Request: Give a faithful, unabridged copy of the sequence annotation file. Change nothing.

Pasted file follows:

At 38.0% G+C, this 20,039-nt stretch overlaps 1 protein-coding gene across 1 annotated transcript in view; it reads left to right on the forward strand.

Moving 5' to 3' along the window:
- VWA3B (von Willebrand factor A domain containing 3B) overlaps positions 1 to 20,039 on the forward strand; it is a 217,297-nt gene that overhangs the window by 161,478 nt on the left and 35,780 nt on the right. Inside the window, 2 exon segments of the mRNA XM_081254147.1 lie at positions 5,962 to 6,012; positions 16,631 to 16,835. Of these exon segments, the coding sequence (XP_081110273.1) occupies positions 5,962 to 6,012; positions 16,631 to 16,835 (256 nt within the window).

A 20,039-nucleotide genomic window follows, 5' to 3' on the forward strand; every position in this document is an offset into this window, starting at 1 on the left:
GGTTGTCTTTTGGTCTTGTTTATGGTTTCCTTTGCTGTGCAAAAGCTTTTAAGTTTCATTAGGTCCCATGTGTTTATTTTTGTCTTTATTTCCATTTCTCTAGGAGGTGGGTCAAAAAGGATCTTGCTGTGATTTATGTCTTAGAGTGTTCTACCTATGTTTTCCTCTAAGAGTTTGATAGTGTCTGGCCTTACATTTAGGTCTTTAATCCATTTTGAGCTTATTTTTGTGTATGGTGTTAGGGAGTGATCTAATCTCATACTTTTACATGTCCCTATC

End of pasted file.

At 38.0% G+C, this 20,039-nt stretch overlaps 1 protein-coding gene across 1 annotated transcript in view; it reads left to right on the forward strand.

Moving 5' to 3' along the window:
- VWA3B (von Willebrand factor A domain containing 3B) overlaps positions 1 to 20,039 on the forward strand; it is a 217,297-nt gene that overhangs the window by 161,478 nt on the left and 35,780 nt on the right. Inside the window, 2 exon segments of the mRNA XM_081254147.1 lie at positions 5,962 to 6,012; positions 16,631 to 16,835. Of these exon segments, the coding sequence (XP_081110273.1) occupies positions 5,962 to 6,012; positions 16,631 to 16,835 (256 nt within the window).

A 20,039-nucleotide genomic window follows, 5' to 3' on the forward strand; every position in this document is an offset into this window, starting at 1 on the left:
GGTTGTCTTTTGGTCTTGTTTATGGTTTCCTTTGCTGTGCAAAAGCTTTTAAGTTTCATTAGGTCCCATGTGTTTATTTTTGTCTTTATTTCCATTTCTCTAGGAGGTGGGTCAAAAAGGATCTTGCTGTGATTTATGTCTTAGAGTGTTCTACCTATGTTTTCCTCTAAGAGTTTGATAGTGTCTGGCCTTACATTTAGGTCTTTAATCCATTTTGAGCTTATTTTTGTGTATGGTGTTAGGGAGTGATCTAATCTCATACTTTTACATGTCCCTATC